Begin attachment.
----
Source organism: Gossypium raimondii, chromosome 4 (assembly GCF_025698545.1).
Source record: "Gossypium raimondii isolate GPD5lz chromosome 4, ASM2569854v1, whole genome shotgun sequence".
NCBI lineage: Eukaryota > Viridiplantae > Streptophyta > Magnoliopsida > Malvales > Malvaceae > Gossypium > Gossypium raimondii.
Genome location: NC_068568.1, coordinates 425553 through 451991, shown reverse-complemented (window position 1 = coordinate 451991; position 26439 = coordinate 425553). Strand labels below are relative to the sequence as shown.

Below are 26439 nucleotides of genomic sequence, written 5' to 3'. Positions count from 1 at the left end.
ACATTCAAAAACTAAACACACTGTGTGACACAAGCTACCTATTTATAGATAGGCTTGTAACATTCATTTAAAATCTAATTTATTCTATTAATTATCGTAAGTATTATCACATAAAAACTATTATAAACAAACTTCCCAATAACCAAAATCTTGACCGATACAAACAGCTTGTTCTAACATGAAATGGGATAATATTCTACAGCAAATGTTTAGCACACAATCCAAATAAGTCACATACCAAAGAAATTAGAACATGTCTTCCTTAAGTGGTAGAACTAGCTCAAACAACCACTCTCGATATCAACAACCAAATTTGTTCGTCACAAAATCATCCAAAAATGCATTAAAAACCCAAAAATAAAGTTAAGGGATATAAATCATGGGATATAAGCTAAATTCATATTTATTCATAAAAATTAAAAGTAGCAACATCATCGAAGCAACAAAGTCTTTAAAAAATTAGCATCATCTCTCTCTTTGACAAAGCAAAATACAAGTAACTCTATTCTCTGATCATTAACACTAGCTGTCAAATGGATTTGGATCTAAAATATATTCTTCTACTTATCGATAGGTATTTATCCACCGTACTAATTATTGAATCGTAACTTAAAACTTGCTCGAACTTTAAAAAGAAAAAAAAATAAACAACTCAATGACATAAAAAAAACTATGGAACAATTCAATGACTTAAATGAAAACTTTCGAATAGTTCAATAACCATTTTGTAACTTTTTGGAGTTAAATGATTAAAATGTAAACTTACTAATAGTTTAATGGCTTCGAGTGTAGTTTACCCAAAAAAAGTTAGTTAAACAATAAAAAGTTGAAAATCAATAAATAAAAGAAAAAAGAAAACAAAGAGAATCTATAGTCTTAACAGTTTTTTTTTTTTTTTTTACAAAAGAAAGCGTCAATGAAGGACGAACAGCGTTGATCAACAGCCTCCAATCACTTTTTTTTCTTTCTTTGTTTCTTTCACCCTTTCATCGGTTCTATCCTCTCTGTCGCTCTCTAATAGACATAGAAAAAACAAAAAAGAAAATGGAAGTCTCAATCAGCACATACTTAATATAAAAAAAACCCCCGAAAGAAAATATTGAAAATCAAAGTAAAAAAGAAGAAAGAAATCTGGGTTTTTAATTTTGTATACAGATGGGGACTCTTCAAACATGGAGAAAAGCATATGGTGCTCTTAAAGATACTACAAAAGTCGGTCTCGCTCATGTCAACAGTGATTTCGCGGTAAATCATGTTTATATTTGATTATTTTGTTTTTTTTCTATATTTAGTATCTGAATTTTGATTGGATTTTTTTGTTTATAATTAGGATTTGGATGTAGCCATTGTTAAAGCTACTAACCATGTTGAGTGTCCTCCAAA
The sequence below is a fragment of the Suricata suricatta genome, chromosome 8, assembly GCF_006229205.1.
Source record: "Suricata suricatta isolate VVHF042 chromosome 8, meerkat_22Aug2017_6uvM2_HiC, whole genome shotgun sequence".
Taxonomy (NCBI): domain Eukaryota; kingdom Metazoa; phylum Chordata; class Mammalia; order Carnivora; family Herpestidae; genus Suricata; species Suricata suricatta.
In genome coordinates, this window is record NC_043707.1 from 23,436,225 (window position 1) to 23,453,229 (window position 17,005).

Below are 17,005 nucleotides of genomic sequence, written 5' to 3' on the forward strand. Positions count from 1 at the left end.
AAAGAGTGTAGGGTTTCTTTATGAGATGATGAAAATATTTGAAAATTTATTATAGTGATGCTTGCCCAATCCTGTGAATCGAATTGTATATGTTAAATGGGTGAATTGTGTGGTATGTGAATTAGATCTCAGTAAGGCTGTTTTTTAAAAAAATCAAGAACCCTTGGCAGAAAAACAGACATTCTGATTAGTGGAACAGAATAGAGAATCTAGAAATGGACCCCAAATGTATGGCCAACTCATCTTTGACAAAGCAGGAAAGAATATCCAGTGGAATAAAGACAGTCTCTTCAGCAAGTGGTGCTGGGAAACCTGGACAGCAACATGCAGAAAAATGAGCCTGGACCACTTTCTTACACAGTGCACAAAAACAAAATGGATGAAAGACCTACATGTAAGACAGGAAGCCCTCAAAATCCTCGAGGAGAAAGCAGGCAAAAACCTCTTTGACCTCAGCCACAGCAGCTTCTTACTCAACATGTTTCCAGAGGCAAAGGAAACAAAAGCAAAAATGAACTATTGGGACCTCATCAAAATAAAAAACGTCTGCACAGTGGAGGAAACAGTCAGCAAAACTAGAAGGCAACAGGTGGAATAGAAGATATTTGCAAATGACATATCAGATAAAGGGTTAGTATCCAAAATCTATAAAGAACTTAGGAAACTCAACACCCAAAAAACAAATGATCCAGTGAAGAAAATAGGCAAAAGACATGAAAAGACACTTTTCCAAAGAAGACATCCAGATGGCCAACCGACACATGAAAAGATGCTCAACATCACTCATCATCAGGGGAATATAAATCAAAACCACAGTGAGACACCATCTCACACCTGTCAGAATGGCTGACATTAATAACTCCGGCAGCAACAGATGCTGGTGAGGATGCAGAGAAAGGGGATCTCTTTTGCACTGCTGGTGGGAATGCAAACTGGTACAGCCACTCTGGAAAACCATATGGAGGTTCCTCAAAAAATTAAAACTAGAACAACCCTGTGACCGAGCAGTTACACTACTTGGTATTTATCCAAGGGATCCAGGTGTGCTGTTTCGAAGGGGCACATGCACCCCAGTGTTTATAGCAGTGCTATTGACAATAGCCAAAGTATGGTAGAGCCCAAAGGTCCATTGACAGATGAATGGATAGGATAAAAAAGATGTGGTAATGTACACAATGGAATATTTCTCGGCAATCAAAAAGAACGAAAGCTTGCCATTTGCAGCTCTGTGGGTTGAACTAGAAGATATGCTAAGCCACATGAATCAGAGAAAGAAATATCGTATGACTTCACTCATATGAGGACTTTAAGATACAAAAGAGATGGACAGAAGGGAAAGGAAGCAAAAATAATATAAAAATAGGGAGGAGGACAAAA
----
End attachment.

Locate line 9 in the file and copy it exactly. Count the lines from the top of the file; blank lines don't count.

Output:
Taxonomy (NCBI): domain Eukaryota; kingdom Metazoa; phylum Chordata; class Mammalia; order Carnivora; family Herpestidae; genus Suricata; species Suricata suricatta.